First, we tell our employee to do the design, create some design for our app, build some user interfaces. And then we go to same employee and say that, "Okay, now we'll write the code, code our app, and implement the design that you have created before." And then later on, we go on and say that, "Please do the marketing and business arrangements as well." So, find some investors, do some app store optimization so that our app will be visible throughout the app store, and take care of everything from bottom to the top.

So, this will be a procedural programming. Rather in object-oriented programming, we have different employees, we have different classes, different objects. So, first we tell, "Take care of the design." And we go to another employee, another class. We say that please do the coding for us. And then finally we say that the app is ready. Please go find us some investors and take care of marketing. As you might imagine, these three classes, these three people can talk with each other, communicate with each other, but they have no idea what the other person is doing in the real life. So, designer will not know what the programming people are doing, or programming people coders will not know what marketing people are doing.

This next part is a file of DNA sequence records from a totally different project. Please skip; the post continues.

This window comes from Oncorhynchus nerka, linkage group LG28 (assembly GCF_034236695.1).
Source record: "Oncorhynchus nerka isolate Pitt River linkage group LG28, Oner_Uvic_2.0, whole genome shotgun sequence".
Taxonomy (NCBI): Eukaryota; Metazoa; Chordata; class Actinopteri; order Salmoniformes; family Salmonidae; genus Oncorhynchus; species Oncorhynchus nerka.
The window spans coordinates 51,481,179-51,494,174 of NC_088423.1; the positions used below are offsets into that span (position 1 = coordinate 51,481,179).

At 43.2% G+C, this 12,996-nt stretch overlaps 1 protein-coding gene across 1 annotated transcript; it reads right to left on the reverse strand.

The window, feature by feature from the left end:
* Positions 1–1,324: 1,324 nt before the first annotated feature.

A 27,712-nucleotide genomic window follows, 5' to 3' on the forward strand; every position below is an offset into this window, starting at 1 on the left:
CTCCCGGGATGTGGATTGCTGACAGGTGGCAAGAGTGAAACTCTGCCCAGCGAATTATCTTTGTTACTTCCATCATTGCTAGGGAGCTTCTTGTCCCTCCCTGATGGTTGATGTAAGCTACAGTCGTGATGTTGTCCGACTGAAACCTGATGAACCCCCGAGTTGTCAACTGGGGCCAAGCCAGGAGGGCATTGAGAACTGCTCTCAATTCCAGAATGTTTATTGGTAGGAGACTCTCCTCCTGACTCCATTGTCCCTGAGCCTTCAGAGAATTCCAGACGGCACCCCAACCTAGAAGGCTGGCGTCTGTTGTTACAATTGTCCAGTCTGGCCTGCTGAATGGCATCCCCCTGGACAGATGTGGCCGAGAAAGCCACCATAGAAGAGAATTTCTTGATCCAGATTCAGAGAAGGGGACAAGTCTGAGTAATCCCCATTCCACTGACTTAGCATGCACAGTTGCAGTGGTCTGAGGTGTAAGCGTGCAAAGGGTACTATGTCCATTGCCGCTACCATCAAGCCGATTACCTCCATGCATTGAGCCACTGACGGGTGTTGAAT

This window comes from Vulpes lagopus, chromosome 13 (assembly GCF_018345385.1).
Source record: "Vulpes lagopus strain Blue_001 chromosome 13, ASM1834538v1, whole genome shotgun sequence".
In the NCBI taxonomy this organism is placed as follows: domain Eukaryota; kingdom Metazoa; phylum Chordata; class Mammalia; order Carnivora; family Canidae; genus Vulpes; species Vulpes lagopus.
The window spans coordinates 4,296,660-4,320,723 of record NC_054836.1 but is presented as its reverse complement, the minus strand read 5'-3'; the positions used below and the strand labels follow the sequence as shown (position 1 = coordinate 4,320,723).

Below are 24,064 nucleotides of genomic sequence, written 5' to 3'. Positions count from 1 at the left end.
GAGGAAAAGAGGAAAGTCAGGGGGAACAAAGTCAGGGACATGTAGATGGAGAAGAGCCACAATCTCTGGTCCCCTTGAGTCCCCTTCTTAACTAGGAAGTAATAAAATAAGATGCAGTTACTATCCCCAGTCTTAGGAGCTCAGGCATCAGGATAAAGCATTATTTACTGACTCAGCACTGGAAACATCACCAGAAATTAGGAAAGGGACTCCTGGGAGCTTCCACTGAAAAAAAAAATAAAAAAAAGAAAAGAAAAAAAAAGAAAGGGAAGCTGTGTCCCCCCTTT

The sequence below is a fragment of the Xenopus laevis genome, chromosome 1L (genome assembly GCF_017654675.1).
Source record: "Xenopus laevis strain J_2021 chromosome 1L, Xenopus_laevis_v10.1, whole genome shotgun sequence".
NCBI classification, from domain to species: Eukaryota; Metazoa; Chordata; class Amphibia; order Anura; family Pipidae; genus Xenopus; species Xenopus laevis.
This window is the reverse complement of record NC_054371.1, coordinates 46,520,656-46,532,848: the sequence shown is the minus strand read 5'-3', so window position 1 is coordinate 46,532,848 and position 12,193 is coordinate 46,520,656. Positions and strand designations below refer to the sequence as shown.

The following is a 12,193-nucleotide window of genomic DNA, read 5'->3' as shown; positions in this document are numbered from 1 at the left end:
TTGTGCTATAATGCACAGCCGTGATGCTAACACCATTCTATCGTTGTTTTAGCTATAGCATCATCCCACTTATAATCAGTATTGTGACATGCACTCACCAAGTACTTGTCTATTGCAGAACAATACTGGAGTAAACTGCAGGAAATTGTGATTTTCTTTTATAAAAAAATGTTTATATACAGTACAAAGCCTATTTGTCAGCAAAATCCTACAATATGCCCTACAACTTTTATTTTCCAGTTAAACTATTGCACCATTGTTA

So, this is kind of synchronized between each other but they are focusing on their jobs. So, this is an example of object-oriented programming. So, as you might imagine, this way is much more efficient than saying, "Please take care of everything in one person. We have some different classes talking with each other, working with each other synchronously but they're only focusing on their job."

So, this is an analogy for understanding object-oriented programming. And of course, we're not going to stop here. We're just going to continue and we'll see how to build our own classes, how to create our own objects, and how to implement all of these information into real apps as well. So, that's what we're going to do within this section. So, let's stop here and continue within the next lecture.


About the Author
Learning Paths

Atil is an instructor at Bogazici University, where he graduated back in 2010. He is also co-founder of Academy Club, which provides training, and Pera Games, which operates in the mobile gaming industry.

Covered Topics